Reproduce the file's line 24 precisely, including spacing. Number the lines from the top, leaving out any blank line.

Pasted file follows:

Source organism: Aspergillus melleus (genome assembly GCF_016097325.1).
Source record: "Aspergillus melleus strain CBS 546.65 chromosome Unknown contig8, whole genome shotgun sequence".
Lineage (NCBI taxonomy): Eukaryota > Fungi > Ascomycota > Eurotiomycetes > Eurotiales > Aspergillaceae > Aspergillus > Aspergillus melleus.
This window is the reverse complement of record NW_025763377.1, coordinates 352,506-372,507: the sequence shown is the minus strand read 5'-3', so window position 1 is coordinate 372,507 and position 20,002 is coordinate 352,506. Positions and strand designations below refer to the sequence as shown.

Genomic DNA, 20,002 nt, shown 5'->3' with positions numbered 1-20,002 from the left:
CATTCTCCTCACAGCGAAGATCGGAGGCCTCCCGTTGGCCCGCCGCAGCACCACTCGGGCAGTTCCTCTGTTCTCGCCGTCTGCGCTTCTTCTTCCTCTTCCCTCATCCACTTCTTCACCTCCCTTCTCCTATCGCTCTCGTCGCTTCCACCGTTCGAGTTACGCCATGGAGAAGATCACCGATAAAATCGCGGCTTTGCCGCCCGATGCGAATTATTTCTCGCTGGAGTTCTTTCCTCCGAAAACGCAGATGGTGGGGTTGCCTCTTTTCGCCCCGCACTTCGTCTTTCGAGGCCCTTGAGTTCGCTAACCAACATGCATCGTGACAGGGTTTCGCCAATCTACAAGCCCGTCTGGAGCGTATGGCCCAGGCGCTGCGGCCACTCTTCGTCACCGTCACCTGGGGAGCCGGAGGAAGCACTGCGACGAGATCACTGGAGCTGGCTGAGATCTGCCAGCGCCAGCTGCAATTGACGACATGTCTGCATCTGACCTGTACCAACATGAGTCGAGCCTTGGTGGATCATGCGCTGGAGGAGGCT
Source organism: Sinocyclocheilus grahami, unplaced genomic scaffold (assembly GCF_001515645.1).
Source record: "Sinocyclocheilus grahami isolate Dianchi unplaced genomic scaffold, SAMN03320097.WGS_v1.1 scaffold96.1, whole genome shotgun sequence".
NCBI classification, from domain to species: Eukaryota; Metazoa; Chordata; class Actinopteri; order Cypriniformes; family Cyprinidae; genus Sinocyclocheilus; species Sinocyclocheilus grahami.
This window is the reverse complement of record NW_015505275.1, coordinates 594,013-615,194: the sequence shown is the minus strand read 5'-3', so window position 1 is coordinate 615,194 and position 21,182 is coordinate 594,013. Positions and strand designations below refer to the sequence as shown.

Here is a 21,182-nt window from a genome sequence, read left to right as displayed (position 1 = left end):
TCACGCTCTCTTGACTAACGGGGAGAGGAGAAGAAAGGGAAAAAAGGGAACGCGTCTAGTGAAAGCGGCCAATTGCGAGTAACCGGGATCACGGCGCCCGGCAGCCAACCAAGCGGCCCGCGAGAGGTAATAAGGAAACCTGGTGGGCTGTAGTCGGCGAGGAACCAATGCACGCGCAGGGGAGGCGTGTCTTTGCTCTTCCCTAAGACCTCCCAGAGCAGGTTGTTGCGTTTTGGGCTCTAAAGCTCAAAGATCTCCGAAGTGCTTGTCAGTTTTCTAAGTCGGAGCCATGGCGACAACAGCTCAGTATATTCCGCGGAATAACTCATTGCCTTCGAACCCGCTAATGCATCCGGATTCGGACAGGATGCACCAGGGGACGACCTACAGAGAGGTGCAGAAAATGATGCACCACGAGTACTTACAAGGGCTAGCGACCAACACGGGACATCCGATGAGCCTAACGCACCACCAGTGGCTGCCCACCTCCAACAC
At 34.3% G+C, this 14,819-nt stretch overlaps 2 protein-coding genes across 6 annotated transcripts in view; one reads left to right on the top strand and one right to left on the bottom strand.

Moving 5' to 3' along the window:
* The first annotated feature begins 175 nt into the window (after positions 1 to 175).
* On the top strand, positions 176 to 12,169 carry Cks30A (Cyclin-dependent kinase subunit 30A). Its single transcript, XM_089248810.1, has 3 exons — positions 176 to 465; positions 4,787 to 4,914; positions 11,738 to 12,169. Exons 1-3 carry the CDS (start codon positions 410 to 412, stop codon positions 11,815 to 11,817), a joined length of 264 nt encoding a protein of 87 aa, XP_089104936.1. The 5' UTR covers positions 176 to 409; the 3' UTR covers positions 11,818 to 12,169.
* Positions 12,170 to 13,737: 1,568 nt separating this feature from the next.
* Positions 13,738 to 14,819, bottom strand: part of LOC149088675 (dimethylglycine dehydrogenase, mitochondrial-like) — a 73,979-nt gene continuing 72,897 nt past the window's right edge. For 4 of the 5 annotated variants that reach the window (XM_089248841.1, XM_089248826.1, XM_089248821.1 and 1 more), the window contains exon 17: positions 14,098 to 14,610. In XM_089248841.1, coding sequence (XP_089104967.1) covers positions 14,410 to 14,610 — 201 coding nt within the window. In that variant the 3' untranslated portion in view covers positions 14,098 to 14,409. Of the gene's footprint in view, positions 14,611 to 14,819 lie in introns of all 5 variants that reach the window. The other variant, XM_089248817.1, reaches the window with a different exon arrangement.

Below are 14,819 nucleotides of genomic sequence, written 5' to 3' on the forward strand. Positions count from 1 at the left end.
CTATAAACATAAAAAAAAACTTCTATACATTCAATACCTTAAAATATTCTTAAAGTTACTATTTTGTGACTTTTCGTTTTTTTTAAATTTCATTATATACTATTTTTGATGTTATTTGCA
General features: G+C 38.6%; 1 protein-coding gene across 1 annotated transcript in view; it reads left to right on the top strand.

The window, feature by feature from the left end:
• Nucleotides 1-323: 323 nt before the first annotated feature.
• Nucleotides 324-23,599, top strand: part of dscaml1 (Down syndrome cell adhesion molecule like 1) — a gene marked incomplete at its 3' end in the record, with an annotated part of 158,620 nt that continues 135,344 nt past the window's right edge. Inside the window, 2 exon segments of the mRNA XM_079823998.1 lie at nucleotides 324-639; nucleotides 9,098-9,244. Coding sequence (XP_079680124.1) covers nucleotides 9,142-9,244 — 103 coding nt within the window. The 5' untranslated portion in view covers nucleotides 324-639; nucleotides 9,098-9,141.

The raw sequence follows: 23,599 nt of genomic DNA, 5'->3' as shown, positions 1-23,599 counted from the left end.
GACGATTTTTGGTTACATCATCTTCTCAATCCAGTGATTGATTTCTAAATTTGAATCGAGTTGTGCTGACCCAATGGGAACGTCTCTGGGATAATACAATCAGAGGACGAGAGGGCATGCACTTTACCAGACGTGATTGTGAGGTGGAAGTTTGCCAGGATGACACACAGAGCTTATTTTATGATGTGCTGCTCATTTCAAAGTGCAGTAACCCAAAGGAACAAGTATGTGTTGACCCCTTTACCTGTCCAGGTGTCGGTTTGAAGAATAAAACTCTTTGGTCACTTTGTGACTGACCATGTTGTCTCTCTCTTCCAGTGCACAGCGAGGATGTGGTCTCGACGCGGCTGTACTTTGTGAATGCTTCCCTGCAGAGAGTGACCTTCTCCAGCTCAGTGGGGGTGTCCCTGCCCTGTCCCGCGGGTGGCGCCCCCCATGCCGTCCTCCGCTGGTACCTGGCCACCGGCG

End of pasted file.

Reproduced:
• Nucleotides 324-23,599, top strand: part of dscaml1 (Down syndrome cell adhesion molecule like 1) — a gene marked incomplete at its 3' end in the record, with an annotated part of 158,620 nt that continues 135,344 nt past the window's right edge. Inside the window, 2 exon segments of the mRNA XM_079823998.1 lie at nucleotides 324-639; nucleotides 9,098-9,244. Coding sequence (XP_079680124.1) covers nucleotides 9,142-9,244 — 103 coding nt within the window. The 5' untranslated portion in view covers nucleotides 324-639; nucleotides 9,098-9,141.